What can I get you to drink?
It’s a question most university students have heard before. From a waitress through the murmuring chatter of a pub, or from a bartender screaming over the bass at a club. But have any of you heard it from a police officer? And at the police station of all places?
On September 30th, Sputnik Arts & Entertainment editor, Lindsay Grummett, along with other members of the media, took to the bottle at the Brantford Police Station for training in the use of breathalyzers.
The course was held in order to update the skills of breath technicians from Brantford Police Service, Peel Regional Police Service, Six Nations Police Service and Hamilton Police Service, who are all receiving training on the new Intoxilyzer 8000C, upgraded from the previous 5000C model.
“To have them [the breath technicians] trained, we need people who actually consume alcohol so they can actually use the instruments for what they’re made for,” says Constable Scott Gibson, organizer of the event.
Grummett, along with the other “drinking subjects,” stood in a small circle in the Community Room at the Brantford Police Station, talking, and drinking from their choice of beer, vodka, whisky, rye and rum. The subjects were given an hour to drink, up to a maximum of five drinks.
After the hour was up, Gibson led the way down a narrow hall to the testing room. The subjects laughed and joked about how high they were going to blow.
“Over,” said Grummett, the scent of vodka sticking to her breath, “but I don’t know how much. I do think I’ll blow over though. For sure.”
The legal limit for drivers under the age of 22 is zero, following a new law initiated August 1st 2010, under the Road Safety Act 2009 (Bill 126). The legal limit for drivers over the age of 22 is 80mg of alcohol per 100ml of blood, or as it’s more commonly known, “.08.” These numbers are recorded following a breath sample given by the drinker.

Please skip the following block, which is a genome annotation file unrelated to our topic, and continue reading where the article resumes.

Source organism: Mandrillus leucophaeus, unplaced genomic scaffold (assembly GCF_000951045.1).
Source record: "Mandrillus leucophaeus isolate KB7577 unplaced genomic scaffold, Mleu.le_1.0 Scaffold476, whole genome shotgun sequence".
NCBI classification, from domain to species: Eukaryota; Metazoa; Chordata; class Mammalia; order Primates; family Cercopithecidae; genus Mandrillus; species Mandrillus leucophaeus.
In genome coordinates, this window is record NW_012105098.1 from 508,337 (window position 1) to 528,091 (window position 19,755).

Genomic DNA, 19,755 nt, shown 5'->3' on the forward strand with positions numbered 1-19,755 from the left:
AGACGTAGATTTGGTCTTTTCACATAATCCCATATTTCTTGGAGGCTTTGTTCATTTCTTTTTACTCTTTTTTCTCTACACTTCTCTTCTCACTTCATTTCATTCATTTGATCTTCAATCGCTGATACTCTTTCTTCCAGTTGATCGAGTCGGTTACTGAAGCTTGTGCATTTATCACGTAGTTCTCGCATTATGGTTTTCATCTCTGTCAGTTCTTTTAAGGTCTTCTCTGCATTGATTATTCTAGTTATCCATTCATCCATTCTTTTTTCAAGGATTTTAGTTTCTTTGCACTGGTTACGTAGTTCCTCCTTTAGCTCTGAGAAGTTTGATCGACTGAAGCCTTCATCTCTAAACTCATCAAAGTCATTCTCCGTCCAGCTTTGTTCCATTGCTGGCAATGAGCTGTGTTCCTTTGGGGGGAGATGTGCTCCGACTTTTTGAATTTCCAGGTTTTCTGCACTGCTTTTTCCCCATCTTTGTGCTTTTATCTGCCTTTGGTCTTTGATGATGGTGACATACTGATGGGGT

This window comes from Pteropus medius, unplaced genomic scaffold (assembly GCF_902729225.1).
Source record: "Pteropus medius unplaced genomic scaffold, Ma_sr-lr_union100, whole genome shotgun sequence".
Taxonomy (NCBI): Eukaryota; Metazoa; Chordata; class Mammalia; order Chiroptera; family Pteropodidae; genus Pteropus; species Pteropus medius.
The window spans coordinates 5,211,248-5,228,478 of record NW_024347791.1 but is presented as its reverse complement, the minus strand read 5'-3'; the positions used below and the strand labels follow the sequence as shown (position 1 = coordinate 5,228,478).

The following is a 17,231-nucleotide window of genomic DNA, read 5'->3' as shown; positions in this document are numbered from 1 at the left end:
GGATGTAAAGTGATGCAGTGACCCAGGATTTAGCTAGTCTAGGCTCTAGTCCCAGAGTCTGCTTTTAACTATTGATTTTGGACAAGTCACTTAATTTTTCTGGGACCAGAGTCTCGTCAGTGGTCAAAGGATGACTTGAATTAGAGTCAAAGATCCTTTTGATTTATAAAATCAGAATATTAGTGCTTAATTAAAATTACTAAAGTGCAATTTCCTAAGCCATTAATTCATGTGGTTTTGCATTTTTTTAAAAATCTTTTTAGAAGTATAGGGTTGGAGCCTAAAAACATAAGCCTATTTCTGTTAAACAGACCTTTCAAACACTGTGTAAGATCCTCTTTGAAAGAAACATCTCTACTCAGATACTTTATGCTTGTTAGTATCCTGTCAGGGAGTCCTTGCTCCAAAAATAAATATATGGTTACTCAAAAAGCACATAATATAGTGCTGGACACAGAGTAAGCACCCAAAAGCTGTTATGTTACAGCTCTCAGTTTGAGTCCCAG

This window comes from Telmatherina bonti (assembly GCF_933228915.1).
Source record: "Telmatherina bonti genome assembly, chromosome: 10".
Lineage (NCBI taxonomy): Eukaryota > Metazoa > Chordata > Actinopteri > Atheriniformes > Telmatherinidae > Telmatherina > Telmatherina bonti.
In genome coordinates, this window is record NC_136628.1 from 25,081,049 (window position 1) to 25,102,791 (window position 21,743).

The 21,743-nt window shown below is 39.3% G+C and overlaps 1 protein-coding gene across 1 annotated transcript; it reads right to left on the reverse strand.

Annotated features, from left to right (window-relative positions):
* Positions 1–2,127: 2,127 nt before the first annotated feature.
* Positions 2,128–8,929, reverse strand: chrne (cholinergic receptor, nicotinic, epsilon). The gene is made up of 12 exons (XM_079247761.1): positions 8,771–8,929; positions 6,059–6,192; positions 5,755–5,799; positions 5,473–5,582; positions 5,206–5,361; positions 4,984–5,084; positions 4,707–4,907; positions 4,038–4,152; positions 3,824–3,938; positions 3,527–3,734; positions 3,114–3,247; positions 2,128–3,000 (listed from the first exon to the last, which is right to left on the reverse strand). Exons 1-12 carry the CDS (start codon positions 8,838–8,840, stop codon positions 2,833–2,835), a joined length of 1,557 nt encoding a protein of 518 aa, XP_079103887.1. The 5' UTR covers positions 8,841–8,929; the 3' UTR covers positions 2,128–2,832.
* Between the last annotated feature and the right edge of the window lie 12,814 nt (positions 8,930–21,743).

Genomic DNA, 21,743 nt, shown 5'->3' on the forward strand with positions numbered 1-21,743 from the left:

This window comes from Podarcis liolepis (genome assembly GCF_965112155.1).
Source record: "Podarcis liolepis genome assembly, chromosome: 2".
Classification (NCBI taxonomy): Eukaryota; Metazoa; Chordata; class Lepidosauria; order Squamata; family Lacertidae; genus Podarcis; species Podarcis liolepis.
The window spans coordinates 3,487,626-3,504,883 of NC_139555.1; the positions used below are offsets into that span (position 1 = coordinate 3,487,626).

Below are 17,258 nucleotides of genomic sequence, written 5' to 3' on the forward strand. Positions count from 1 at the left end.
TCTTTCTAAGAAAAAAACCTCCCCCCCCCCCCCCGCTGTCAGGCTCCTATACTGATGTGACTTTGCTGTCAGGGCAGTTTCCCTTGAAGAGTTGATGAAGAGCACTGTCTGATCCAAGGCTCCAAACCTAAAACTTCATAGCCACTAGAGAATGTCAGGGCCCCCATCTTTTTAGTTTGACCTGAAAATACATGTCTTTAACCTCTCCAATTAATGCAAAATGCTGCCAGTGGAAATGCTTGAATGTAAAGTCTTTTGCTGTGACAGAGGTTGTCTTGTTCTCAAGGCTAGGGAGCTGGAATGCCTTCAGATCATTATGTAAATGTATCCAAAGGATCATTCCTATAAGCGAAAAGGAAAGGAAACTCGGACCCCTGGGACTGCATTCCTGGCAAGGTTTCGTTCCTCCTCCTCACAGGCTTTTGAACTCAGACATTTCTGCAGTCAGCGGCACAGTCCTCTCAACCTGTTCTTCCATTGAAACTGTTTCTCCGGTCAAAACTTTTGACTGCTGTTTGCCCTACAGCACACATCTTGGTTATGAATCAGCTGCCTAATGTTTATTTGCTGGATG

“The basic premise is that when a subject breathes into the Intoxilyzer 8000, based on how much alcohol is in their blood stream, we get a reading,” says Gibson. “Basically, once the breath goes in, it’s analyzed, and we get an output of what the alcohol content is.”
As Grummett and the other subjects entered the room, they were immediately flagged down by uniformed police officers sitting beside the Intoxilyzer 8000C machine.
Let the testing begin.
In her first run at the machine, Grummett blew a 131, meaning she had 131mg of alcohol per 100ml of blood in her bloodstream – about one and a half times the legal limit.
“You can top that,” one officer joked.
Following twelve tests at several different machines, she topped out at 162 on her last blow – just over double the legal limit.
Leading us out of the station, Gibson thanked the subjects for their involvement and said he hoped they learned some of the different affects of alcohol on the body.
Skipping and laughing her way to her car, this was a lesson I think Ms. Grummett learned very well.
Good thing I was driving.